Thursday, 20 October 2011

Test your palate, Trust your palate

The Hong Kong International Wine and Spirit Competition, the biggest in Asia, ran for three days in October. One novelty was that each evening, after the official judges had finished their work for the day, the venue opened its doors to wine lovers from the general public. Over the three evenings participants had the chance to taste over 1,600 wines, from the most major to the most obscure grape varieties, and from the most popular to the least known regions. This new event, called 'Test your Palate', was the first of its kind in Asia. The idea was to give the public a chance to try their hand as wine judges, tasting exactly as real judges do in the same setting and giving an opportunity not normally available to the average wine drinker to do in-depth side-by-side comparisons of many many wines for a very reasonable entry fee. Apart from being great fun, there was also the educational side: the official judges were present and participants were free to ask them any questions they had, from viticulture to wine quality.

Being one of the organisers of the event, and one of the judges of the Competition, I stayed for all three evenings and found it enjoyable talking to participants, most of whom were wine students or serious wine lovers. We discussed everything in the wine world from indigenous grapes in Georgia to Australian wine marketing strategies. However, the most common topic was tasting: how can one identify the different aromas; how to detect this and that; how can one smell more things…?

I think people make it too hard, focusing on trying to taste what the 'expert' tastes rather than on what they themselves taste. Some wine experts like to flood their tasting notes with all kinds of descriptors (blackberry, blueberry, blackcurrant, black cherry, black plum), while some may dismiss a non-faulty wine purely on its smell ("too tannic"). But what I tried to explain to participants was that different people (not only experts) have different vocabularies based on their own experience. While one might name 20 different aromas just by sniffing, they can probably all be grouped into seven categories: fruity (from green apple to black fruit), floral, herbaceous/vegetative, spicy, caramelised, smoky and microbial). Tannins, acidity and sugar can only be tasted (not smelled) and they are essential for wine ageing. So don’t be intimidated by all the flowery tasting notes. Develop your own vocabulary and association of aromas. Once you've built confidence in using your own system you'll enjoy your tasting so much more. Don’t let other people dictate what you should drink or like. It is your palate, trust it.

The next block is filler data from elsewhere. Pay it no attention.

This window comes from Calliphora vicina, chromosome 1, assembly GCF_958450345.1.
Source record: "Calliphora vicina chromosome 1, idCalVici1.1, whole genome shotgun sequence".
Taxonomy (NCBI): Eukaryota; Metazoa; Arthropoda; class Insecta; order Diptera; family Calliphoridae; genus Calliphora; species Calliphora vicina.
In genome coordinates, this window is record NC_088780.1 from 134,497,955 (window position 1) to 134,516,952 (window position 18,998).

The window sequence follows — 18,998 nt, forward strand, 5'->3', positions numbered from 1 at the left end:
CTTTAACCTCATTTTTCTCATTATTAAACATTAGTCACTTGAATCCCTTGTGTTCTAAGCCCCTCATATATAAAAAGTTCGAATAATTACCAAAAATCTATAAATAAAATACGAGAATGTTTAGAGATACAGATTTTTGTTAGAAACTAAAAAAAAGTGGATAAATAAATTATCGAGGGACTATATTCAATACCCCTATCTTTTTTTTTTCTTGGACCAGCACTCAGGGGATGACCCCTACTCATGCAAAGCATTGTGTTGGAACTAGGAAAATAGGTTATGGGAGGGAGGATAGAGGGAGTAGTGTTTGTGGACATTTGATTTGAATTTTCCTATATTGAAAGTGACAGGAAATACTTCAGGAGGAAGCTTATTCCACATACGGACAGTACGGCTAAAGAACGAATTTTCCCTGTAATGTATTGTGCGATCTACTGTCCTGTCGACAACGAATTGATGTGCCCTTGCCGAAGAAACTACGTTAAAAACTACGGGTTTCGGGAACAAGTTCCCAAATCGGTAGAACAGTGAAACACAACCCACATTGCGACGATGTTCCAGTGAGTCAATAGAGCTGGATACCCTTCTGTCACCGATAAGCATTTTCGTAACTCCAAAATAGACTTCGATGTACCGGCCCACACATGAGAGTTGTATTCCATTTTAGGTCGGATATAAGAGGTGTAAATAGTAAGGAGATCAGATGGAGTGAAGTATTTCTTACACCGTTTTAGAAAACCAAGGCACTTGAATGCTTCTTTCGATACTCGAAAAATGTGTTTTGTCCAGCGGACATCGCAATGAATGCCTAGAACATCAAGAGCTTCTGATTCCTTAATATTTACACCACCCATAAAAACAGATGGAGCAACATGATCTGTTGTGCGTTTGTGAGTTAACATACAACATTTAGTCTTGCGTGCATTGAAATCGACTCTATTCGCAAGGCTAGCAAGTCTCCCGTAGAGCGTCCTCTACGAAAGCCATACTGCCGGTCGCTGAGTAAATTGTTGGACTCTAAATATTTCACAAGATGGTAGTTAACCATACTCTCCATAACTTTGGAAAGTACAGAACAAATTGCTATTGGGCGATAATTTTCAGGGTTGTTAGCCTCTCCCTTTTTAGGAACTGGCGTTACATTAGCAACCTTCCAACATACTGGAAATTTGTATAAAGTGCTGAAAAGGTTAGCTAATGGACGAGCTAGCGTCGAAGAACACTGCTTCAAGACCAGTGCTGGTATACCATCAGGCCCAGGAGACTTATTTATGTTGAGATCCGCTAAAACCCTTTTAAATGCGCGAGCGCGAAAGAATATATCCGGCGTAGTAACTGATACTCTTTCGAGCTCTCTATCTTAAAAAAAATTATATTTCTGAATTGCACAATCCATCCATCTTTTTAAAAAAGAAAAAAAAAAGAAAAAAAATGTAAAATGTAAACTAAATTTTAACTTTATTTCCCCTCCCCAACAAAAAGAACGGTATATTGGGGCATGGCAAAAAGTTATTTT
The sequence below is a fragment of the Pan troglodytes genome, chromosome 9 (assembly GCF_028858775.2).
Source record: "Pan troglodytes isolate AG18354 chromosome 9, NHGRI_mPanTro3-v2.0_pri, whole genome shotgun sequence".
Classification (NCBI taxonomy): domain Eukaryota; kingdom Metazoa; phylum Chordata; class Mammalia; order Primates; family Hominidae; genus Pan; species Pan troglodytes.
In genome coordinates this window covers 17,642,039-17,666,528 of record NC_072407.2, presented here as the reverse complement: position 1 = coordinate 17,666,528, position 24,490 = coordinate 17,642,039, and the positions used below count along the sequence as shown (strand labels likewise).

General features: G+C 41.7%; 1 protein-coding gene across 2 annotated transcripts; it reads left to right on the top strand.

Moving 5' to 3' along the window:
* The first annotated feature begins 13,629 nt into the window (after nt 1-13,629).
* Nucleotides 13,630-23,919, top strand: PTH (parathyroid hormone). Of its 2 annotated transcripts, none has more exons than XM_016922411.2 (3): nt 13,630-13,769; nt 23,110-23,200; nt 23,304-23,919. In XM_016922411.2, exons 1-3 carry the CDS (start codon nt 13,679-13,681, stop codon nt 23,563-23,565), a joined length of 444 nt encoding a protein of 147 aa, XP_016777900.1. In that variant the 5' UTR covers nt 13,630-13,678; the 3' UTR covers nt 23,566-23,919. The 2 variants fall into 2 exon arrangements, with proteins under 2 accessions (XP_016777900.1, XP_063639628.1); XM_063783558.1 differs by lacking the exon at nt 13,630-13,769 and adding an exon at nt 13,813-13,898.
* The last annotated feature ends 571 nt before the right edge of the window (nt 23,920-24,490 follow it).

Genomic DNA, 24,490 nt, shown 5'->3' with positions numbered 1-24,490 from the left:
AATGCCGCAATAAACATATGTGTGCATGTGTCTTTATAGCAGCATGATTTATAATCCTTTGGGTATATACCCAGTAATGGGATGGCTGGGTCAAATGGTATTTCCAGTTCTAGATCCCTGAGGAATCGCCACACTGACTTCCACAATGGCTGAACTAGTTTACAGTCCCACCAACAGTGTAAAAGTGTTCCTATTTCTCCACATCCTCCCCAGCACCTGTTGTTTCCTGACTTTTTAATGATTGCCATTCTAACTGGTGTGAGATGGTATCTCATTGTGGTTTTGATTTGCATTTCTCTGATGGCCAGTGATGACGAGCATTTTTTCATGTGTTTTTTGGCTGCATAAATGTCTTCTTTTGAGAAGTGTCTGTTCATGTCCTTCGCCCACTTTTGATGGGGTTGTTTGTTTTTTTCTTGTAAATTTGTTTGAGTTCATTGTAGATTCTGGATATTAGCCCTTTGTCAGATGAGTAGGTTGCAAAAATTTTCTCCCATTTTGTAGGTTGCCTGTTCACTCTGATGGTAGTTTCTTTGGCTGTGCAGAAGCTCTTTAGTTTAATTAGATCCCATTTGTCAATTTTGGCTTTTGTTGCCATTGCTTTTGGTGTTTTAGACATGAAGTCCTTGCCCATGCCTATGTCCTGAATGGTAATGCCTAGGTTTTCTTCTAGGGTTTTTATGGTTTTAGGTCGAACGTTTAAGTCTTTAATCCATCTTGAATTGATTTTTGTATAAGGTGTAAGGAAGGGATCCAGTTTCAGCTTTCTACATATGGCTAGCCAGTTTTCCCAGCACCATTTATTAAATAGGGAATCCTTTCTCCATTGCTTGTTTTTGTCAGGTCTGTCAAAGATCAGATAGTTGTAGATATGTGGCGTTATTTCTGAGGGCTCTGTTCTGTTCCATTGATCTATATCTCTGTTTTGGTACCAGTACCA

Click here for a few tasting tips.

No comments:

Post a Comment